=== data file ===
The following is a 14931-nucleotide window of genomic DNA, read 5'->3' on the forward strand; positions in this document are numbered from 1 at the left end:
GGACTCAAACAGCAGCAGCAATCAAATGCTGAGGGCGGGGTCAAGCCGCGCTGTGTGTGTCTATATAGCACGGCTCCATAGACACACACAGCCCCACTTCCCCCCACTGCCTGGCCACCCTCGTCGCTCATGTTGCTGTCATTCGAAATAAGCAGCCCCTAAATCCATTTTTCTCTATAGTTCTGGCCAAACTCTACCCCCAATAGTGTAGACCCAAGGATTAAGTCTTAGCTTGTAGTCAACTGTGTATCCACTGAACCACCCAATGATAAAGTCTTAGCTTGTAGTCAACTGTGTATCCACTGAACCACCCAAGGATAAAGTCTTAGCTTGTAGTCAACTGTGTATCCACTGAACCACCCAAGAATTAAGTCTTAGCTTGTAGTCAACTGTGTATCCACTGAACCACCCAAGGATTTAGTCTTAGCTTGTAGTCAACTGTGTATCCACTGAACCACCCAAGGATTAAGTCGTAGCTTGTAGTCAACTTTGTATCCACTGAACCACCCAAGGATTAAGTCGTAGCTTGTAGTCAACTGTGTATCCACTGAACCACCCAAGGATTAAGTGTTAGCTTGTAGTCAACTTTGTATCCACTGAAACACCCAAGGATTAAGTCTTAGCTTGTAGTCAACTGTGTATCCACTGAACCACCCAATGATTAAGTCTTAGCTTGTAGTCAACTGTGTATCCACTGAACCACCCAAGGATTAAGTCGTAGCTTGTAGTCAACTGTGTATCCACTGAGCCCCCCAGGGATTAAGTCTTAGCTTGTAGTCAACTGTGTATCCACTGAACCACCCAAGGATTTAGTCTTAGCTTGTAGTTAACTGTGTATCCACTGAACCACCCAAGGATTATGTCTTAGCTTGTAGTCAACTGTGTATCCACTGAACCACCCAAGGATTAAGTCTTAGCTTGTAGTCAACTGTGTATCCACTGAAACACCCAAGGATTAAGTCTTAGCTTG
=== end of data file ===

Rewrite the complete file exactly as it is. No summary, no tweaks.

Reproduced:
The following is a 14931-nucleotide window of genomic DNA, read 5'->3' on the forward strand; positions in this document are numbered from 1 at the left end:
GGACTCAAACAGCAGCAGCAATCAAATGCTGAGGGCGGGGTCAAGCCGCGCTGTGTGTGTCTATATAGCACGGCTCCATAGACACACACAGCCCCACTTCCCCCCACTGCCTGGCCACCCTCGTCGCTCATGTTGCTGTCATTCGAAATAAGCAGCCCCTAAATCCATTTTTCTCTATAGTTCTGGCCAAACTCTACCCCCAATAGTGTAGACCCAAGGATTAAGTCTTAGCTTGTAGTCAACTGTGTATCCACTGAACCACCCAATGATAAAGTCTTAGCTTGTAGTCAACTGTGTATCCACTGAACCACCCAAGGATAAAGTCTTAGCTTGTAGTCAACTGTGTATCCACTGAACCACCCAAGAATTAAGTCTTAGCTTGTAGTCAACTGTGTATCCACTGAACCACCCAAGGATTTAGTCTTAGCTTGTAGTCAACTGTGTATCCACTGAACCACCCAAGGATTAAGTCGTAGCTTGTAGTCAACTTTGTATCCACTGAACCACCCAAGGATTAAGTCGTAGCTTGTAGTCAACTGTGTATCCACTGAACCACCCAAGGATTAAGTGTTAGCTTGTAGTCAACTTTGTATCCACTGAAACACCCAAGGATTAAGTCTTAGCTTGTAGTCAACTGTGTATCCACTGAACCACCCAATGATTAAGTCTTAGCTTGTAGTCAACTGTGTATCCACTGAACCACCCAAGGATTAAGTCGTAGCTTGTAGTCAACTGTGTATCCACTGAGCCCCCCAGGGATTAAGTCTTAGCTTGTAGTCAACTGTGTATCCACTGAACCACCCAAGGATTTAGTCTTAGCTTGTAGTTAACTGTGTATCCACTGAACCACCCAAGGATTATGTCTTAGCTTGTAGTCAACTGTGTATCCACTGAACCACCCAAGGATTAAGTCTTAGCTTGTAGTCAACTGTGTATCCACTGAAACACCCAAGGATTAAGTCTTAGCTTG